Rhinoplasty, Revision Rhinoplasty and teaching Facial Plastic Surgery
It’s been a few weeks since my last post. I have been quite busy, academically. I was lecturing in a course on Rhinoplasty in mid-September in St. Louis. The following week was the AAFPRS annual meeting followed by lecturing last week at the ENT (Ear Nose and Throat) annual meeting.
The week before last was the annual meeting of the American Academy of Facial Plastic and Reconstructive Surgery (AAFPRS). Over 800 facial plastic surgeons from around the world were in attendance. I really enjoy going to this meeting for three reasons:
- From attending and lecturing at 4 to 6 meetings and courses per year, I have made some great friends given our mutual interests and backgrounds.
- I get to lecture to peers and young physicians on surgical techniques that I have mastered such as rhinoplasty and revision rhinoplasty.
- I learn from my peers. If I pick up at least two pointers at a meeting, I deem it a success. The most learning is done in the hallways between lectures, when I can get the real scoop on the latest techniques and lasers right from the innovators.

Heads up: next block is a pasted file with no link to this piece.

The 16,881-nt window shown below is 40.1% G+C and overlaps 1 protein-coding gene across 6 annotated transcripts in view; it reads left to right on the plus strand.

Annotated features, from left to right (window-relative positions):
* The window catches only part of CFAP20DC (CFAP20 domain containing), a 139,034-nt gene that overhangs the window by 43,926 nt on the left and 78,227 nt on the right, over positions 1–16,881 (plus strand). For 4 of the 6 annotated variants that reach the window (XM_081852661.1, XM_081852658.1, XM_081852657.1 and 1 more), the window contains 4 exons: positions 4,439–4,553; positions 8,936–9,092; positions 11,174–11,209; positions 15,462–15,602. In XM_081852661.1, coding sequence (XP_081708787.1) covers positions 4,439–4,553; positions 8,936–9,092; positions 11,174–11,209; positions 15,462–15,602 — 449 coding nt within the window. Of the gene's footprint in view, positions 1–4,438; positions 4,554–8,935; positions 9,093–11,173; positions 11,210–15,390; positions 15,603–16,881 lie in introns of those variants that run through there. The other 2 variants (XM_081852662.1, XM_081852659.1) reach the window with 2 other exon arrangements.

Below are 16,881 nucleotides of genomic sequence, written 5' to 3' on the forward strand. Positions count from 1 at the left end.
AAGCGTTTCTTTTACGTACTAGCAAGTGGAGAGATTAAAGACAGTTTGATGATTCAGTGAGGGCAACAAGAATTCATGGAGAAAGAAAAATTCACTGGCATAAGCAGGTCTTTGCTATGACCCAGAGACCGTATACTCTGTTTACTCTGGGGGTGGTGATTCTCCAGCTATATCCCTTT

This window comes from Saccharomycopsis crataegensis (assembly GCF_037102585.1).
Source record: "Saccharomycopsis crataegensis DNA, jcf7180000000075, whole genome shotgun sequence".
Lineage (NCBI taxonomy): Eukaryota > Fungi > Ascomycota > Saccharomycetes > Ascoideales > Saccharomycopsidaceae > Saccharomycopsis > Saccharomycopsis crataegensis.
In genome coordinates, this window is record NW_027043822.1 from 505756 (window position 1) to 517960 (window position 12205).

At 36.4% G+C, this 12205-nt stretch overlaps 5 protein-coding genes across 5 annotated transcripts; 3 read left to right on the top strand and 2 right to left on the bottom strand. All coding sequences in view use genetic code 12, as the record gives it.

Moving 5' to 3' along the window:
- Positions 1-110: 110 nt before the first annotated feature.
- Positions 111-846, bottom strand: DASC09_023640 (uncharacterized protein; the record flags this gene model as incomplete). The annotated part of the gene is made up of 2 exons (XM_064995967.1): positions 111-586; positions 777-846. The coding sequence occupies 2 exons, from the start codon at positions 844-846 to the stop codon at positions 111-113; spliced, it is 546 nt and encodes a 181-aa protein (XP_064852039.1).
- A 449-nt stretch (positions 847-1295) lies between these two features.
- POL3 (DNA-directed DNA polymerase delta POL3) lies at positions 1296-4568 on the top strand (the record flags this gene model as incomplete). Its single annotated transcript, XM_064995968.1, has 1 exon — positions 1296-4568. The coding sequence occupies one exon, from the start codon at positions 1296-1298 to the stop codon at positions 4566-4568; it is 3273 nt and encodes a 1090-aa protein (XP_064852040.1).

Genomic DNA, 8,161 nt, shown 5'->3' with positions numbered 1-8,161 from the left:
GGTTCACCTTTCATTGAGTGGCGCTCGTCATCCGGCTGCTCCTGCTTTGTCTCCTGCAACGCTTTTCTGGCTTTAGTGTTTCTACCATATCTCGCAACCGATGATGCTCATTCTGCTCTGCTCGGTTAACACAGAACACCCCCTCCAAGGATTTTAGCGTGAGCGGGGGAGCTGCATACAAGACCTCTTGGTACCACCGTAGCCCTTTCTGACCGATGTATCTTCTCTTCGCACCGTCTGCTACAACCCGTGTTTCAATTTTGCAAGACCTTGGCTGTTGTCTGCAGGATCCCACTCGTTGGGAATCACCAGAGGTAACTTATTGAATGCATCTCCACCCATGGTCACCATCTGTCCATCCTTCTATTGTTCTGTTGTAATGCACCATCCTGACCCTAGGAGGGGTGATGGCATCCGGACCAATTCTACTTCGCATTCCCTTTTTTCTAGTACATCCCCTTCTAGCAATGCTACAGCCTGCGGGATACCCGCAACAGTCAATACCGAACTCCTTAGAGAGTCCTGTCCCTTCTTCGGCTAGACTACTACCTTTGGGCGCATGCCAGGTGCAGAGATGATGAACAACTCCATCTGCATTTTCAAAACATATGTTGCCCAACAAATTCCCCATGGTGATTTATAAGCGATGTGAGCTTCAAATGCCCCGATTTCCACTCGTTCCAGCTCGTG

As for social events, the past president’s dinner is always at a top restaurant. This is one group that no one can join, buy in or donate to attend. As a past president of the AAFPRS we are invited to a black tie dinner where we socialize and really discuss very little medicine. The next night was another black tie function, the founders club. This is always held at an unusual venue. This year it was in Fenway Park, a fun place to visit as a long time Yankee fan.
I gave three lectures and seminars. I taught a course in revision rhinoplasty. I pointed out the most common things I see that brings patients in to see me for revision surgery and discussed what likely went wrong. The best treatment is doing things right in the first place and avoiding the need for revision surgery. I also included a description of how I restored these noses to a normal appearance and function.
My second lecture was given with Wendy Lewis, who is a world authority on plastic surgery. She lectures to physicians around the world, advises potential patients about what and who is best for them to see. Wendy has written 11 books on cosmetic surgery. This seminar was on how to talk to patients and media in “non-medical” speak. Too many doctors address patients and writers/reporters in technical terms that leave heads spinning.
My third lecture was at the ENT (otolaryngology) meeting the following week. I went back to Boston for the day to teach a course on the nasal valve with Dr. Maurice Khosh. We discussed this important area of nasal anatomy and physiology, and how it is important to respect as well as sometimes strengthen the nasal valves in rhinoplasty.
Next week I will review what new educational pearls I picked up that I am going to use to improve my surgical techniques.